GOING BACK LAST WEEK AFTER THE PHOENIX WIN, WHAT DID THAT DO TO YOUR LEVEL OF CONFIDENCE HAVING BEEN SO CLOSE TO WINNING? WHAT DOES THAT DO NOW GOING FORWARD FOR THE REST OF THE SEASON?
“Confidence is kind of key in our sport. And I’ve always said confidence overpowers ability. If you don’t have the confidence then it doesn’t matter your ability. And I think that it definitely is big. I guess there’s probably a few people that would argue that I don’t need any more confidence. But, there’s a time after 127 races where confidence, at least in getting to Victory Lane, is very important. And it makes a big difference in your ability to win a championship. Ultimately that’s our long term goal and hopefully it was, at the same time, the first of a few that will lead to a championship in Homestead.”
HOW DOES IT FEEL TO KNOW YOU ARE MOST LIKELY IN THE PLAYOFFS COMPARED TO THE PAST FEW YEARS WHEN YOU’VE HAD TO POINT YOUR WAY IN?
“Yeah, that’s the biggest relief, I would say. Aside from getting the victory after 127 races was being locked into a less-stressful Richmond (laughs). It seems like we always, no matter what, have been on the bubble; either on the good side or the bad side, the last six or seven years, in trying to fight our way in at Richmond. So, not being that guy will be fun. But at the same time, we’re still there to win the race. We’ve been close several times.”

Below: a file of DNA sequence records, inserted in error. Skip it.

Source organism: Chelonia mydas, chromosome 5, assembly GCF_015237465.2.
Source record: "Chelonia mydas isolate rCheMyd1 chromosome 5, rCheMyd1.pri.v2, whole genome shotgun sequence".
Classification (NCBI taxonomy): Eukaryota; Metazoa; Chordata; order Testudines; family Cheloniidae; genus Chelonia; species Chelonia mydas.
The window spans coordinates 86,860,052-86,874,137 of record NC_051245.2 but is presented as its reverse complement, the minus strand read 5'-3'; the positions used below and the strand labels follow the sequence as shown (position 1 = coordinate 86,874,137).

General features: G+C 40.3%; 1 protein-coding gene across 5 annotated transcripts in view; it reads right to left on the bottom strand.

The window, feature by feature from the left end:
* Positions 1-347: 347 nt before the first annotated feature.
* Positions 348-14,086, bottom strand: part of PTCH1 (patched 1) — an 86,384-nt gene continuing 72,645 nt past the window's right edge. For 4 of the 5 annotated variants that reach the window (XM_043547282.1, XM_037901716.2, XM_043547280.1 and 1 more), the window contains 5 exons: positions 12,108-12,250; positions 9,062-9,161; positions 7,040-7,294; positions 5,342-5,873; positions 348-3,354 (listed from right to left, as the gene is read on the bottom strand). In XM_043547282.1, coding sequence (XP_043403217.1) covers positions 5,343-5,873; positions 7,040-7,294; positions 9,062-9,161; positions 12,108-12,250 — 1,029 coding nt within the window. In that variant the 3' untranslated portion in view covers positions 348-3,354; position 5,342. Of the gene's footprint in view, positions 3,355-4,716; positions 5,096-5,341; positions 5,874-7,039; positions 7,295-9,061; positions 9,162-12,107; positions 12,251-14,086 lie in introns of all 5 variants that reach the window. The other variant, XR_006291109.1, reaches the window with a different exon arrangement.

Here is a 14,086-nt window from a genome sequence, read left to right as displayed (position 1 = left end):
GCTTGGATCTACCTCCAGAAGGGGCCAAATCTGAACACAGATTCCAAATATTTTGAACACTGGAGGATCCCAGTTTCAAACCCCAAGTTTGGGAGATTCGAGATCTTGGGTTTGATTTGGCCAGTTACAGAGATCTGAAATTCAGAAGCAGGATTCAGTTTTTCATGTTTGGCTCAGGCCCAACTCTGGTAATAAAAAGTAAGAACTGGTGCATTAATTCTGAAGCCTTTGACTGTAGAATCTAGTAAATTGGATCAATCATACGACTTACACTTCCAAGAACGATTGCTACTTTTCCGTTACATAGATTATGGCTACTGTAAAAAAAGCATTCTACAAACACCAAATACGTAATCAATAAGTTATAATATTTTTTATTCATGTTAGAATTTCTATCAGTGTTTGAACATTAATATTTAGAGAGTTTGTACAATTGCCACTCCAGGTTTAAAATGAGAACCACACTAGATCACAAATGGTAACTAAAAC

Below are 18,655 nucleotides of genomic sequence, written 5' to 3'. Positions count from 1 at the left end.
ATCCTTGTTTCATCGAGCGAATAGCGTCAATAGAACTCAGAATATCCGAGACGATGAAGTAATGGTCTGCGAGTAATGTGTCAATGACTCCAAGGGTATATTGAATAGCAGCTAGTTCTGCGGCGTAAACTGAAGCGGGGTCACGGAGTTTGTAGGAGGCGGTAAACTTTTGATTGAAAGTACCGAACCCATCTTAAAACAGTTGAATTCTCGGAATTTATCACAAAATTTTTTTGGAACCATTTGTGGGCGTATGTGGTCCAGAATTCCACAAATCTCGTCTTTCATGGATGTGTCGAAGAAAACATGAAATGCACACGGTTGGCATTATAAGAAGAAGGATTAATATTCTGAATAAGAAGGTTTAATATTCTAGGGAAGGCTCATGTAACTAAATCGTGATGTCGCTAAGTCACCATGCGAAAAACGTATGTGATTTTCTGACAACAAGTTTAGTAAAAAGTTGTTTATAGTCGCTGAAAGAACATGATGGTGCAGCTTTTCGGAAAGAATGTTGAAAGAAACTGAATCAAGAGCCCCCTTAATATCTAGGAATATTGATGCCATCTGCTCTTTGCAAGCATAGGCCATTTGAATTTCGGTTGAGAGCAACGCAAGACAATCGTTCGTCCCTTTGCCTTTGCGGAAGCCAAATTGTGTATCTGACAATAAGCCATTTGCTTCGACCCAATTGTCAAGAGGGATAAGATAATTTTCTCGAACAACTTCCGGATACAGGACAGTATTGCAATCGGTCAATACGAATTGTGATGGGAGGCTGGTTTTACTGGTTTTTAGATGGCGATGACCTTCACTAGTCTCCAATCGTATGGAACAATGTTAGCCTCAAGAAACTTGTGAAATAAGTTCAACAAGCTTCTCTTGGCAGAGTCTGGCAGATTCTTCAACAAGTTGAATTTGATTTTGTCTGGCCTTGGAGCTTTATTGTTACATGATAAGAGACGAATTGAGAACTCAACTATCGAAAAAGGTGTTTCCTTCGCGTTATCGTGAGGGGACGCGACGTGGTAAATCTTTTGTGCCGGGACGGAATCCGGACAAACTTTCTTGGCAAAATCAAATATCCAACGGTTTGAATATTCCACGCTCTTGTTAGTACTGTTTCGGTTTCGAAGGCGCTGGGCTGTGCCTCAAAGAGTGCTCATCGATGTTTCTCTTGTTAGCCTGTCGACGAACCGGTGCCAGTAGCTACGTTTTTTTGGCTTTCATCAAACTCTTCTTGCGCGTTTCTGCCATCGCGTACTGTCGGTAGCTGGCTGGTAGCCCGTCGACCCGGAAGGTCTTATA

WITH NASCAR TAKING NO ACTION AFTER KYLE BUSCH A COUPLE WEEKS AGO, AND AUSTIN DILLON LAST WEEK, DO YOU FEEL LIKE IT’S OPENED UP THINGS FOR DRIVERS? DO YOU KNOW WHAT YOU CAN AND CAN’T DO? OR DO YOU NEVER WANT TO PUT IT IN NASCAR’S HANDS?
“I don’t think anybody wants to put making that judgment call in NASCAR’s hands; but unfortunately with our sport, you have frustrations and therefore temptations. You have to do what’s best. And what’s best is not always the same in everybody’s eyes because being aggressive, whether it’s with your race car or your right hands, doesn’t always lead to the answer. But it sometimes gets your point across and sometimes that’s what’s needed. So, I don’t know that it gives us an answer of what we can or can’t do, but I think at some points we’ll eventually find a limit of what you so-to-speak can get away with.”